Joshua Hoffman/Daily Senior Staffer
There was a time not long ago when Rutgers was synonymous with futility in college football.
The Scarlet Knights were the team every Big Ten squad looked forward to playing. In 2016, they were outgained 605-39 in a 78-0 loss to Michigan. In eight all-time meetings with Ohio State, the fewest points they’ve given up is 49. The only justification for Rutgers’ presence in the Big Ten seemed to be the almighty New York metropolitan area television revenue it provided.
But things have changed for Northwestern’s homecoming opponent. Under coach Greg Schiano in his second stint leading the Scarlet Knights, Rutgers has taken tentative steps toward respectability. They started 3-0 and scared the Wolverines in a 20-13 loss on Sept. 25. Two more losses to the Buckeyes and Michigan State followed, but Rutgers (3-3, 0-3 Big Ten) has a chance to right the ship against a Wildcats (2-3, 0-2) team smarting from a 56-7 road defeat against Nebraska.
“Rutgers is playing really good football,” coach Pat Fitzgerald said. “Greg (Schiano) and I are very good friends; I’ve got so much respect for him and he’s doing a great job.”
The Scarlet Knights’ 2021 successes have factored into a sea change in the Big Ten, particularly in the East Division. No. 6 Ohio State, No. 7 Penn State, No. 8 Michigan and the No. 10 Spartans have a combined record of 22-2. Maryland started 4-0. Even 2-3 Indiana, a preseason Top 25 team, played No. 3 Cincinnati tough on Sept. 18.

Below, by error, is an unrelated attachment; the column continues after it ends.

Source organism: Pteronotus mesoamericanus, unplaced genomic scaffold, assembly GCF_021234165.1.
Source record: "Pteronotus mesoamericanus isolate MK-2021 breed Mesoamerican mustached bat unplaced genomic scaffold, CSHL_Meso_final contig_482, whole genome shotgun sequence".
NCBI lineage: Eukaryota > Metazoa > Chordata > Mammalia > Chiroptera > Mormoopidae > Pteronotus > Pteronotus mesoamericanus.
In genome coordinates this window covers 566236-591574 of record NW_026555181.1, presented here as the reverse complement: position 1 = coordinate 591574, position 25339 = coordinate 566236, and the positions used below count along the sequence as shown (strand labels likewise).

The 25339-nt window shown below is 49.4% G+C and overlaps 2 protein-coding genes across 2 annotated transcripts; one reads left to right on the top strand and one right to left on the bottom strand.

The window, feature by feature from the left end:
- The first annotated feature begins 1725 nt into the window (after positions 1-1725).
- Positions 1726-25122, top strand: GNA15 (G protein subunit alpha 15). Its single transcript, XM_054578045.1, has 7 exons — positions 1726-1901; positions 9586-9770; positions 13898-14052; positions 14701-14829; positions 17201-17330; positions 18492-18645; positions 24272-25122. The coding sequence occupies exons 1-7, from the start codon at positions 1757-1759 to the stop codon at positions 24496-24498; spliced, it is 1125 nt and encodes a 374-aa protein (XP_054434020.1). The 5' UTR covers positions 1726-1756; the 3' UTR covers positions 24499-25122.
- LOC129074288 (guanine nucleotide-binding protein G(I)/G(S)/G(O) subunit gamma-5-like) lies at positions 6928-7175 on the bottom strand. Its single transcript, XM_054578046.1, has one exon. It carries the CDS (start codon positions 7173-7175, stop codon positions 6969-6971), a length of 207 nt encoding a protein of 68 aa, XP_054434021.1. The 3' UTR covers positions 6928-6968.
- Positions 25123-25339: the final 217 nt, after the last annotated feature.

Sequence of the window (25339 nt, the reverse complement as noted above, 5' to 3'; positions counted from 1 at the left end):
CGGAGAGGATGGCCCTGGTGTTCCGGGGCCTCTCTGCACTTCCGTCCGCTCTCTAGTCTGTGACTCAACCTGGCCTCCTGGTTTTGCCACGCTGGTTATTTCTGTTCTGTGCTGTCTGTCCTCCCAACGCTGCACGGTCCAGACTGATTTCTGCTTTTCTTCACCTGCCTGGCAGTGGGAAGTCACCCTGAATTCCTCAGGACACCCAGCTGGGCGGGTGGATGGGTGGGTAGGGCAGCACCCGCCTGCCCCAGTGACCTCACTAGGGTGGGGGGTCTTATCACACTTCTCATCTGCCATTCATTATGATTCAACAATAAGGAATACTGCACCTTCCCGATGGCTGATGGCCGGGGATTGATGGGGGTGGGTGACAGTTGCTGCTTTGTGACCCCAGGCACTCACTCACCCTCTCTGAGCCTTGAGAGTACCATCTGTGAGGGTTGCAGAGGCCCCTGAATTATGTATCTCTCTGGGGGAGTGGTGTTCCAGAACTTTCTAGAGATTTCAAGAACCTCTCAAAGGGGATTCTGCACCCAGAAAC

Sophomore quarterback Ryan Hilinski expressed confidence in NU’s focus despite the arduous conference slate ahead. He drew on his experience at South Carolina, where he routinely played in some of college football’s toughest environments.
“I came from the SEC,” Hilinski said. “Week in and week out, we played Bama, then we played Florida, then we played Tennessee. The biggest thing we have to do right now is to make sure we stick to our training.”
After three home games and a sparsely-attended trip to Duke, the Cats were thrust into the fire in their conference road opener. Before 87,364 in Lincoln, the Cornhuskers battered NU to the tune of 657 total yards — 427 of which were gained on the ground. The 56 points the Cats allowed represented the highest point total for an NU opponent since Nov. 27, 2010, when Wisconsin beat the Cats 70-23.
“My play is not where it needs to be,” graduate defensive lineman Jeremy Meiser said. “I need to control the line of scrimmage better, my pass rush needs to be better… Those are the things I’ve been working on the most.”
The offense struggled in Nebraska, rushing for a season-low 37 yards. Though Hilinski threw for 256 yards and the game’s only touchdown, NU was able to muster little else as the Cornhuskers cruised to an easy win.
Fitzgerald called the Cats’ bye week “productive,” noting that the team had “some really competitive practices” before his staff fanned out across the region and country over the weekend to recruit high school athletes. The last time NU had a scheduled bye week was in 2019, when it had two. The Cats’ first games back that year had decidedly different results: They won the first 30-14 over UNLV and lost the second 52-3 to the No. 4 Buckeyes.
“There’s a lot of pressure on us to be able to execute a lot better than we did in Lincoln, and give ourselves a chance to win a football game,” Fitzgerald said.
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